Social and community service managers work for non-profit organizations, for-profit social service companies, and government agencies. They also work in a variety of settings, including offices, clinics, hospitals, and shelters.

How to Become a Social and Community Service Manager

You will need a minimum of a bachelor’s degree for most jobs in social and community service, particularly with a management role. A Bachelor of Science in Health Services Administration is a well-rounded choice that will give you a background in key areas including: 

  • Accounting 
  • Health Services 
  • Healthcare Terminology 
  • Healthcare Finance 
  • Organizational Behavior and Leadership 
  • Management Principles 

Many employers also prefer industry experience for positions in social and community service management. You can gain this by working as a counselor or social worker. You may consider working on community projects under current social and community service managers in local organizations, or volunteering with various social programs in your area to gain relevant experience. 

You should also focus on honing skills that are relevant to a position in social and community service management. You can do this by pursuing certificate programs or professional certifications in key areas, or by focusing on professional and volunteer projects that will clearly demonstrate these skills on your resume. Important skills for social and community services managers include: 

  • Speaking and communications 
  • Organization 
  • Strong problem solving and decision making 
  • Analytical skills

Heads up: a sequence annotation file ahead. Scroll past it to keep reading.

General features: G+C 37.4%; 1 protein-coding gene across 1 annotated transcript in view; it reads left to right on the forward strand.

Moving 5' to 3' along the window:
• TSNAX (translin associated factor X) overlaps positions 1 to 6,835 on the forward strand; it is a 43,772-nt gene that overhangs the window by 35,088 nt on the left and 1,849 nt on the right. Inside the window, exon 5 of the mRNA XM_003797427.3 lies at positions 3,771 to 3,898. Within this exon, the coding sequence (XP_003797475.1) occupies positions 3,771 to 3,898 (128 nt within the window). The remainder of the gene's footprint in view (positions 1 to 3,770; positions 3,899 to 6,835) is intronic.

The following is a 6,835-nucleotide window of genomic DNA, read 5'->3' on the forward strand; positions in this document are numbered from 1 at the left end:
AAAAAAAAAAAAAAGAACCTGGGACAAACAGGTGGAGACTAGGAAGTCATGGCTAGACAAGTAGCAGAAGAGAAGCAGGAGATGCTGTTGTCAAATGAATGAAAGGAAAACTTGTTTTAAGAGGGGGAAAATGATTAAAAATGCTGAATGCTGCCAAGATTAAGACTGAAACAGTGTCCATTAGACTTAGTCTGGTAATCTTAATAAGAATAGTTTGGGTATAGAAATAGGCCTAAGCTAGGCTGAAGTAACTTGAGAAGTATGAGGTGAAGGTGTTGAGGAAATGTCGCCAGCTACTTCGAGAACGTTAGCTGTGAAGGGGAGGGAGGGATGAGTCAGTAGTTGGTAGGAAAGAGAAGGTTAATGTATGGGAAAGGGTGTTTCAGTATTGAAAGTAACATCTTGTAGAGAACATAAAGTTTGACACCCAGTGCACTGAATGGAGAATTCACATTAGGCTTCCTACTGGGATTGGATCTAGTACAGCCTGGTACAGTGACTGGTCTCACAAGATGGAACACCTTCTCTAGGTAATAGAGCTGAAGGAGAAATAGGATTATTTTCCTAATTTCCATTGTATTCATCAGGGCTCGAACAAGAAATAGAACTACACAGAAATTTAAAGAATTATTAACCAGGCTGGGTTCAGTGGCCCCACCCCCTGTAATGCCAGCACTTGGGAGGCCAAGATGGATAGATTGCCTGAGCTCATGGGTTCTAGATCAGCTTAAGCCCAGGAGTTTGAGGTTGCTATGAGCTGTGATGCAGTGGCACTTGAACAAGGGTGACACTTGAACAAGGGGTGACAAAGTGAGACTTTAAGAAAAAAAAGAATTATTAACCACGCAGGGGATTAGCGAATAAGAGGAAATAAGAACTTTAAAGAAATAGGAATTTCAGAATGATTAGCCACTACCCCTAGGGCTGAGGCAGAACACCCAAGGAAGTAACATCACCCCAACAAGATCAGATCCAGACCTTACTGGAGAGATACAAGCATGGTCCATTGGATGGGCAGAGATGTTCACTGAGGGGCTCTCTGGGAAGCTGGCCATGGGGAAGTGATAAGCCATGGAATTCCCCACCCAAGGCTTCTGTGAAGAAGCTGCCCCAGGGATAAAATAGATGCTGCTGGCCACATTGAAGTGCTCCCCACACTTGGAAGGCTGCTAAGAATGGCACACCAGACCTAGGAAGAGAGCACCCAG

• Time-management and multitasking 
  • Clerical skills including word processing, record management, and transcription 
  • Customer service skills 

What Can I Do with a BS Health Services Administration Degree?

A BS Health Services Administration degree prepares you for positions in the fields of medical and health services management or social and community services management. This degree will give you a strong background in the administrative, financial, and managerial responsibilities involved in these roles. With a BS Health Services Administration Degree, you should look for job postings with titles such as: 

  • Health Information Management Director 
  • Health Manager 
  • Practice Administrator 
  • Program Manager 
  • Clinical Director 
  • Mental Health Program Manager 
  • Office Manager 

For more insights into the field of social and community service managers, visit the Healthcare section on the blog. You’ll find further career insights to guide your path in this area and help you determine the best way to build a satisfying future in this field. 

While these projections can help career-minded people evaluate potential employment fields, it is important to note that job market data from the US Bureau of Labor Statistics Occupational Handbook is only intended to provide insight on occupational opportunities. It should not be construed as a guarantee of salary or job title. Neither BLS nor Bryant & Stratton College can guarantee employment in any field.